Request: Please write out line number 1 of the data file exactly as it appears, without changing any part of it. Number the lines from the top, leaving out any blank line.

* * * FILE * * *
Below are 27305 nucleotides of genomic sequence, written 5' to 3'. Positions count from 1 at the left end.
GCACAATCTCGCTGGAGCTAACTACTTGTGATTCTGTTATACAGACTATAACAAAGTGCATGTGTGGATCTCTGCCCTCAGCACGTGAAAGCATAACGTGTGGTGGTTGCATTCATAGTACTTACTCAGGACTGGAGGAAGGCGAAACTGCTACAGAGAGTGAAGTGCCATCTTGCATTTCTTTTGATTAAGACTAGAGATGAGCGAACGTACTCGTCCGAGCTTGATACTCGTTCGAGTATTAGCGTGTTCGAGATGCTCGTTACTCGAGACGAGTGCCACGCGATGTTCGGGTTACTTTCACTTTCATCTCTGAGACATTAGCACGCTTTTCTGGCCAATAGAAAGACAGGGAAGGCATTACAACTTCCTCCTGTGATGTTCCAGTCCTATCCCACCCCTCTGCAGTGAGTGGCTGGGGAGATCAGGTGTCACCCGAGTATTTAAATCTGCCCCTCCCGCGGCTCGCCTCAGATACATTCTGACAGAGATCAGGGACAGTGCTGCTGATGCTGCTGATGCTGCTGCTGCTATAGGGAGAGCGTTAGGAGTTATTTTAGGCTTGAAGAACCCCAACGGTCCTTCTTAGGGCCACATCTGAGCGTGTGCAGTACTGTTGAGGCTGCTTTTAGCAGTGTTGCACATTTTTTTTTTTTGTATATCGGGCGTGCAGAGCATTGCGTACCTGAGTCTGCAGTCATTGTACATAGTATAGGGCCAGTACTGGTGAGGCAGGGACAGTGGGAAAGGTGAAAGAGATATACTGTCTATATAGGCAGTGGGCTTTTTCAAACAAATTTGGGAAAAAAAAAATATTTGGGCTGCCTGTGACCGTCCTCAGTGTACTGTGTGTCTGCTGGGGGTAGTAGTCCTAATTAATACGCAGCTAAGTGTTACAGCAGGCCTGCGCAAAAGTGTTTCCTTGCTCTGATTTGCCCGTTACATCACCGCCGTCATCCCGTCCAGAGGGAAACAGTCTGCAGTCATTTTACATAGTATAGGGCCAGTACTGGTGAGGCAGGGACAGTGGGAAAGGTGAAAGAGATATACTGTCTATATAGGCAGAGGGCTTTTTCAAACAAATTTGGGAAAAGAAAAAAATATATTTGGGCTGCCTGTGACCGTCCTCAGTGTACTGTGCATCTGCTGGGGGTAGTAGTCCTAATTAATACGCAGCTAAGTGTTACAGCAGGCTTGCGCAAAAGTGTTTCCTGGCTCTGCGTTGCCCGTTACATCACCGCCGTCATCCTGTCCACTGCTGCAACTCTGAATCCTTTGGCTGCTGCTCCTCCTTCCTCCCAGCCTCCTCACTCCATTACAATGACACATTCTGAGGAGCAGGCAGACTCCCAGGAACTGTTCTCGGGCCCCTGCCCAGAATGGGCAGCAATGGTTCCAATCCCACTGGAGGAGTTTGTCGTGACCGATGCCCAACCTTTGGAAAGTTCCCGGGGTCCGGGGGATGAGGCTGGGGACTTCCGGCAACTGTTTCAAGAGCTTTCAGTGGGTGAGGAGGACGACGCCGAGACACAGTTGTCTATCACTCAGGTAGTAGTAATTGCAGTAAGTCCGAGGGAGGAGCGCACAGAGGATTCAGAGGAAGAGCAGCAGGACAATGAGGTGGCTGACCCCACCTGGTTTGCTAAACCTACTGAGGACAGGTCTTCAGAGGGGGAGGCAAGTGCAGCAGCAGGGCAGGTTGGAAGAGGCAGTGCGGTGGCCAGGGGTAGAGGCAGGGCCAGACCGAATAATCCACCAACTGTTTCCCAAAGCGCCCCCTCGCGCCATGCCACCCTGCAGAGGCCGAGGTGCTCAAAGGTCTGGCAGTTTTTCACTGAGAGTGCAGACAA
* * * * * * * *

Below are 27305 nucleotides of genomic sequence, written 5' to 3'. Positions count from 1 at the left end.